View Full Version : Migratory game-bird seasons are coming

08-12-2009, 04:03 AM
Steve Hickoff: Migratory game-bird seasons are coming

Got ducks? Like many of you, I've seen mallard ducklings with their supervising adult hens in a bunch of places this summer. Overall, spring breeding conditions were favorable again this year, according to New Hampshire Fish and Game Waterfowl Biologist Ed Robinson.

Ducks Unlimited field biologists confirmed as much in their recent report, stating that: "While spring was unseasonably cold across the region (Atlantic Canada), field staff observed good numbers of early nesting mallards and black ducks, indicating that the weather did not affect waterfowl breeding efforts. Water levels were generally good in the region, and typical waterfowl production is expected."

This should mean that the so-called "grand passage" of migrating birds will be steady here in New England.

The Quebec breeding areas just to our north also did well, according to DU biologists, where: "A rapid runoff followed by above average spring precipitation created good wetland conditions across Quebec. Numerous breeding pairs were observed on suitable habitats, indicating that a strong nesting effort was underway."

Both areas provide waterfowl for New Hampshire hunters and for birders to observe.

On this former note, the New Hampshire Fish and Game Department has finalized the 2009 hunting season dates and bag limits for early season migratory game birds. The first thing many of us look for is the first opportunity to get out there. That chance would be for "resident" Canada (not "Canadian") geese.

The bag limit is five birds per day, statewide, during the September season, which extends from the day after Labor Day (Sept. 8) through Sept. 25. New Hampshire's resident Canada goose population continues to grow and has north-to-south Granite State distribution. (Need help with this management challenge? Shoot me an email, and I'll bring my honker decoys!)Parents and youth mentors are often interested in the youth waterfowl weekend an early chance at the ducks. This season, the youth weekend falls on Saturday and Sunday, September 26 and 27. All regular season waterfowl regulations, including bag limits, shooting hours, use of non-toxic shot, etc., apply during the youth weekend. Do you enjoy your waterfowl hunting on the open ocean? Sea duck season runs from Oct. 1, 2009-Jan. 15, 2010. Bag limit is 7 birds per day, with no more than 4 scoters, 4 eiders or 4 long-tailed ducks (formerly "oldsquaw"). For those of you who don't know, only the drake has a long tail; the hens have short, stubby posterior feathers that fan out on wall mounts like the one above my woodstove.

Come October, upland bird hunters will have their attention on an eight-ounce species as well, as much for the dog work on these tight-holding game birds as the "here today, gone tomorrow" aspect of the tradition and the pretty places where timberdoodles are found. Woodcock season runs from Oct. 6-Nov. 4. Bag limit is three birds per day.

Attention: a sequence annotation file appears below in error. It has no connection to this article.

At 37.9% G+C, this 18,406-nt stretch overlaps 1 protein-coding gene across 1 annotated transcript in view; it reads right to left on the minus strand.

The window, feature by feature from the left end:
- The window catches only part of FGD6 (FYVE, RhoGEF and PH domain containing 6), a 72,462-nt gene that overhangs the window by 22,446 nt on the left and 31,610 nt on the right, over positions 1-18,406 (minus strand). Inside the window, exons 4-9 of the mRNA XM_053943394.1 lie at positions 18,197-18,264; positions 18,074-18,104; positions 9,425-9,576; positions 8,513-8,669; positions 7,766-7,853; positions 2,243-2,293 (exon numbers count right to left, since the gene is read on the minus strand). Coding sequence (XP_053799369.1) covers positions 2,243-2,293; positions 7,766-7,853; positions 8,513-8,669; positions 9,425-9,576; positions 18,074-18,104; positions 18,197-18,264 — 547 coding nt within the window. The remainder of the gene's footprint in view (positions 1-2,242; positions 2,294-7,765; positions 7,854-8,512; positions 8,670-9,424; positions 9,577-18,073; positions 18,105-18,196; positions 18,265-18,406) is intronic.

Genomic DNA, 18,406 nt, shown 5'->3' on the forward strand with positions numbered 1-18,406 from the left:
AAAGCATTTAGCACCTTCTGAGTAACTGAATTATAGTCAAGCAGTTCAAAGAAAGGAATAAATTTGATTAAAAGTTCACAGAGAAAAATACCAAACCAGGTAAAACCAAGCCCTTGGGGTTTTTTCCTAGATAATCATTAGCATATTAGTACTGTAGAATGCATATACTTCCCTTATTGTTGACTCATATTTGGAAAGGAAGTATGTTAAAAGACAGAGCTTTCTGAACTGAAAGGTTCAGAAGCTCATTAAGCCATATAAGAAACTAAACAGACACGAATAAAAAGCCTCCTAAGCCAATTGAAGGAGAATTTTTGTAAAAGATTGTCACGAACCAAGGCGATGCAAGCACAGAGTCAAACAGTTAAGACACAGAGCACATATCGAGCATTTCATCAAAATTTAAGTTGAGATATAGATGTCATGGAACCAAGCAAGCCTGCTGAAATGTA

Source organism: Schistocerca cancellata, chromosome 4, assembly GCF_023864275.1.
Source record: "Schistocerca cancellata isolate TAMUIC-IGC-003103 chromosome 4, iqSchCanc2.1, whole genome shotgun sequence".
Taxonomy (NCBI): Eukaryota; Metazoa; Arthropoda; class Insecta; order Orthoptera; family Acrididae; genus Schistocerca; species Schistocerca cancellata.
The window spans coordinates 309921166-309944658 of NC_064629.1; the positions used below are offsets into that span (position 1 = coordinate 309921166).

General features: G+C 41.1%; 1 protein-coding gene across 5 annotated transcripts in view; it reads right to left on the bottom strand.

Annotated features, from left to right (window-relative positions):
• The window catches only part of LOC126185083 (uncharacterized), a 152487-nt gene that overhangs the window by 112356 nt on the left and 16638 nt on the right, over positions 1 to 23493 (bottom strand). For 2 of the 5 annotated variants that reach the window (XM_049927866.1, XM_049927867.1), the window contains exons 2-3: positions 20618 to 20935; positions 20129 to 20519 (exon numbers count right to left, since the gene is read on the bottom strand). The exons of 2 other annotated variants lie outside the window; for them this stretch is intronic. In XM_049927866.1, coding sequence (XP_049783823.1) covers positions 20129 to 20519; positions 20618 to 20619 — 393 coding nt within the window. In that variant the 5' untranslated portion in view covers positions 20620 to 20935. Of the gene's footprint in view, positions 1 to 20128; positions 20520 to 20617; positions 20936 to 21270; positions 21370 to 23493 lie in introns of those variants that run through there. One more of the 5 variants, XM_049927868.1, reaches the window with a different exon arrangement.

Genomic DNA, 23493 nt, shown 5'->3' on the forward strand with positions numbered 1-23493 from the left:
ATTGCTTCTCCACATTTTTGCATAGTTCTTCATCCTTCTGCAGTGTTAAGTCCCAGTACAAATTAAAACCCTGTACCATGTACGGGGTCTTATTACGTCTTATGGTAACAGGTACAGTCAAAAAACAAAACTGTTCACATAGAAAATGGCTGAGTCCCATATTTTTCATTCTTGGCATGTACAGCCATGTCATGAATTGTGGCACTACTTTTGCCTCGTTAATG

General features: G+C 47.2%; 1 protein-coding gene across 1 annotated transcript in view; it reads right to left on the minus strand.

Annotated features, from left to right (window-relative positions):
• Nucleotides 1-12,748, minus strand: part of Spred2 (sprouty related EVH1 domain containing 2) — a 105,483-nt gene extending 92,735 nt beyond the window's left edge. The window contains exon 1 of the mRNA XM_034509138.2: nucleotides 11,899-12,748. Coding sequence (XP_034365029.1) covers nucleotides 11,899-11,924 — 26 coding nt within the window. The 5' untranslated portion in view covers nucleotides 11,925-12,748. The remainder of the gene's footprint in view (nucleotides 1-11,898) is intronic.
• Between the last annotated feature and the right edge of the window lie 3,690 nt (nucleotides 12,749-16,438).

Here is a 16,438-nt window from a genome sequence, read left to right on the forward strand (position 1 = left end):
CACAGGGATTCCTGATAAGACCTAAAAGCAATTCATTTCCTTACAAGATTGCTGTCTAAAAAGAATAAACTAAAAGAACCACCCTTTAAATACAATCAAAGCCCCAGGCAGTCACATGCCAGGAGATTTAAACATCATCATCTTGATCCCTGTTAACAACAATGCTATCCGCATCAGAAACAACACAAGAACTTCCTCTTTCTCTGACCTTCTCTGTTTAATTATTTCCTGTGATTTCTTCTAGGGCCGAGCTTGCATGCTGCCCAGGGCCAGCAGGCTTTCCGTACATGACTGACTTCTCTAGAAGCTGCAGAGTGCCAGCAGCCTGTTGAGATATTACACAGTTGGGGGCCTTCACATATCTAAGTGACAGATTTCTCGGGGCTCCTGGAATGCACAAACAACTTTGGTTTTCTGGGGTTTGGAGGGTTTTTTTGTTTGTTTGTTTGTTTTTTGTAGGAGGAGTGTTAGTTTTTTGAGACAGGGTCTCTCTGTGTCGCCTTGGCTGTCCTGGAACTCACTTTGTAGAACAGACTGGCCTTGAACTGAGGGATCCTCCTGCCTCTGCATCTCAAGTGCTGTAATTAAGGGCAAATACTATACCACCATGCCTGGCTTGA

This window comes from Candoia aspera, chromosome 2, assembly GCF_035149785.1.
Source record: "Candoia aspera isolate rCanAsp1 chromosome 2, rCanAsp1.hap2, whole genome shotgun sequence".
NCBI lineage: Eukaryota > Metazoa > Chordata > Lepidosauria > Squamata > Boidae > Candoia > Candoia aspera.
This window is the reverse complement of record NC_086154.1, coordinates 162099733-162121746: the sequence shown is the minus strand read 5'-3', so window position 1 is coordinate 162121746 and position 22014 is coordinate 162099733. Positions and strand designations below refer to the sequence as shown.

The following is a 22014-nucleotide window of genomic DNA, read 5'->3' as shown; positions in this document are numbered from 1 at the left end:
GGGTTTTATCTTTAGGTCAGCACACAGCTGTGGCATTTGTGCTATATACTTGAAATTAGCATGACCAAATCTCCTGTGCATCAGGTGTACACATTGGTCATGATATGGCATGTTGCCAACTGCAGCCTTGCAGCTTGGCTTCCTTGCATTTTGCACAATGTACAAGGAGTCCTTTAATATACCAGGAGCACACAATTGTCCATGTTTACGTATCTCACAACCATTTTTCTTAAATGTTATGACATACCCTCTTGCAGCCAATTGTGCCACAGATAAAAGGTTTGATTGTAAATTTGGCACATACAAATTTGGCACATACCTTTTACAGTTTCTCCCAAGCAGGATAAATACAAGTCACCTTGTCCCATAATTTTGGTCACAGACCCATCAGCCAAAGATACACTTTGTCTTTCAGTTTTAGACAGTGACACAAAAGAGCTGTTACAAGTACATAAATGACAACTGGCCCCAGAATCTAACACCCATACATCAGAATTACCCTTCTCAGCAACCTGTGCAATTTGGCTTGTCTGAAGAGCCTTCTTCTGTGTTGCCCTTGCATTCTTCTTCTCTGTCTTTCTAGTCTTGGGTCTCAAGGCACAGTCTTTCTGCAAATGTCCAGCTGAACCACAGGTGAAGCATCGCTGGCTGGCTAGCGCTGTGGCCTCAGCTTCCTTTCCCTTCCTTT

Snipe, also part of the approach for the hardcore marsh walker, is set for Sept. 15 to Nov. 4. Bag limit is eight birds per day. The snipe I've hunted hold tight in low marsh grass, flush low, complaining with that classic "scaip!" as they wing off. Crazy thing is, often they'll fly a football field away, silhouetted by the sky, only to turn, and return like a fluttering bat to a nearby location. It's fun.As mentioned in this space last week, crow hunting season runs from Saturday to Nov. 30; next spring's two-week crow season will be March 16-31, 2010.

Hunters of all migratory game birds must have a 2009 New Hampshire hunting license and are required by federal law to register for the National Migratory Bird Harvest Information Program (HIP). In New Hampshire, this includes all who hunt ducks, geese, snipe, woodcock and coots. Separate HIP permits are needed in each state. (It's easy; took me five minutes online this past week.)

Licensed hunters should call 1-800-207-6183, or go to the "Buy Your License Online" section of the Fish and Game website www.huntnh.com, to receive a permit number (there is no charge). This number should be written on the hunting license. Harvest information from HIP helps Fish and Game and the U.S. Fish & Wildlife Service make more reliable estimates of the number of all migratory birds harvested. Each year, a random selection of hunters is asked to complete a voluntary harvest survey.

Waterfowl hunters must also obtain a Federal duck stamp (just dropped $15 for mine at the Portsmouth post office this past week), and a New Hampshire Migratory Waterfowl hunting license. There's a meeting you may wish to attend as well, if only to hang out with like-minded sportsmen, and to speed the approach of opening day. Late-season waterfowl dates for the upcoming season in New Hampshire will be finalized after a public hearing on Aug. 19, at 6:30 p.m., at N.H. Fish and Game headquarters on Hazen Drive in Concord. Similar duck and goose seasons will be offered in 2009 as have been in effect in the recent past. Duck seasons will include 60 days and a 6-bird limit, and the Canada goose season will be 60 days and a two-bird daily bag limit.

Some other odds toward ends: Hunters are asked to report all banded birds by calling toll-free to 1-800-327-BAND. The U.S. Fish and Wildlife Service will send a certificate with information about the bird. For more information on waterfowl hunting in New Hampshire, visit www.huntnh.com.

Steve Hickoff writes about the outdoors for Foster's Sunday Citizen. Contact him at hickoff@comcast.net.